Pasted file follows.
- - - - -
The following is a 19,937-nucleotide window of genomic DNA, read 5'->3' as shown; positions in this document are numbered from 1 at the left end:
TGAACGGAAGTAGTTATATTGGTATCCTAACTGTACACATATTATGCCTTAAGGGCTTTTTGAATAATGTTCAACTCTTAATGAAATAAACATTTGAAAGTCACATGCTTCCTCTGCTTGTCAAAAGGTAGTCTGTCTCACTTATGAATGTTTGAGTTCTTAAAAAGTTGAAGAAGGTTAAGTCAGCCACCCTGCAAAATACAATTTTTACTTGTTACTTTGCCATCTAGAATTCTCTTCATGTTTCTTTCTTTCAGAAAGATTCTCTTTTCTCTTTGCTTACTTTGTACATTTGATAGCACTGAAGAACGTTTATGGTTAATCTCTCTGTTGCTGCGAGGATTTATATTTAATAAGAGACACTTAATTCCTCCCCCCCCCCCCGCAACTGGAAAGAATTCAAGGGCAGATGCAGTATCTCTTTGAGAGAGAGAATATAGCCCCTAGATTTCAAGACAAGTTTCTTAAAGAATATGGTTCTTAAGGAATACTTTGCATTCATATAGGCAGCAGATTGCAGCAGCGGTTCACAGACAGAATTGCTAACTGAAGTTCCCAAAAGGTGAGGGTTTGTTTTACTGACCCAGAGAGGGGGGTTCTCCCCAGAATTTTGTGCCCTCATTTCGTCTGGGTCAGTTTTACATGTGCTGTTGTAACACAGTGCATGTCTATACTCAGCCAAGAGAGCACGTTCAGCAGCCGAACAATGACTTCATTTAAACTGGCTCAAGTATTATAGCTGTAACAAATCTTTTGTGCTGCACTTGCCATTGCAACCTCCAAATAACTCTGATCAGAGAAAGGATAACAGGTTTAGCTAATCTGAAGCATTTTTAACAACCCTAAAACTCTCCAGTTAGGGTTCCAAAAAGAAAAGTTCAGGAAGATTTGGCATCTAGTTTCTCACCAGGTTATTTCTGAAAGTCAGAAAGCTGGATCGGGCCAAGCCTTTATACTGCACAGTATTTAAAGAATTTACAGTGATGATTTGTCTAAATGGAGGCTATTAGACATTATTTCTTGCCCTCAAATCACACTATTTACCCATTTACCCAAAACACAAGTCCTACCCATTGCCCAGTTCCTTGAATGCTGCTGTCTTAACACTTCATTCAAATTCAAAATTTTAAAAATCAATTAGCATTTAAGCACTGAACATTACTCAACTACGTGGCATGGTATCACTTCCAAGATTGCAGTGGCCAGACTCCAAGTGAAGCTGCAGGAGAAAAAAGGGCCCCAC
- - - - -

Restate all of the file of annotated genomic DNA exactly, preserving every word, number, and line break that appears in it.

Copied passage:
The following is a 19,937-nucleotide window of genomic DNA, read 5'->3' as shown; positions in this document are numbered from 1 at the left end:
TGAACGGAAGTAGTTATATTGGTATCCTAACTGTACACATATTATGCCTTAAGGGCTTTTTGAATAATGTTCAACTCTTAATGAAATAAACATTTGAAAGTCACATGCTTCCTCTGCTTGTCAAAAGGTAGTCTGTCTCACTTATGAATGTTTGAGTTCTTAAAAAGTTGAAGAAGGTTAAGTCAGCCACCCTGCAAAATACAATTTTTACTTGTTACTTTGCCATCTAGAATTCTCTTCATGTTTCTTTCTTTCAGAAAGATTCTCTTTTCTCTTTGCTTACTTTGTACATTTGATAGCACTGAAGAACGTTTATGGTTAATCTCTCTGTTGCTGCGAGGATTTATATTTAATAAGAGACACTTAATTCCTCCCCCCCCCCCCGCAACTGGAAAGAATTCAAGGGCAGATGCAGTATCTCTTTGAGAGAGAGAATATAGCCCCTAGATTTCAAGACAAGTTTCTTAAAGAATATGGTTCTTAAGGAATACTTTGCATTCATATAGGCAGCAGATTGCAGCAGCGGTTCACAGACAGAATTGCTAACTGAAGTTCCCAAAAGGTGAGGGTTTGTTTTACTGACCCAGAGAGGGGGGTTCTCCCCAGAATTTTGTGCCCTCATTTCGTCTGGGTCAGTTTTACATGTGCTGTTGTAACACAGTGCATGTCTATACTCAGCCAAGAGAGCACGTTCAGCAGCCGAACAATGACTTCATTTAAACTGGCTCAAGTATTATAGCTGTAACAAATCTTTTGTGCTGCACTTGCCATTGCAACCTCCAAATAACTCTGATCAGAGAAAGGATAACAGGTTTAGCTAATCTGAAGCATTTTTAACAACCCTAAAACTCTCCAGTTAGGGTTCCAAAAAGAAAAGTTCAGGAAGATTTGGCATCTAGTTTCTCACCAGGTTATTTCTGAAAGTCAGAAAGCTGGATCGGGCCAAGCCTTTATACTGCACAGTATTTAAAGAATTTACAGTGATGATTTGTCTAAATGGAGGCTATTAGACATTATTTCTTGCCCTCAAATCACACTATTTACCCATTTACCCAAAACACAAGTCCTACCCATTGCCCAGTTCCTTGAATGCTGCTGTCTTAACACTTCATTCAAATTCAAAATTTTAAAAATCAATTAGCATTTAAGCACTGAACATTACTCAACTACGTGGCATGGTATCACTTCCAAGATTGCAGTGGCCAGACTCCAAGTGAAGCTGCAGGAGAAAAAAGGGCCCCAC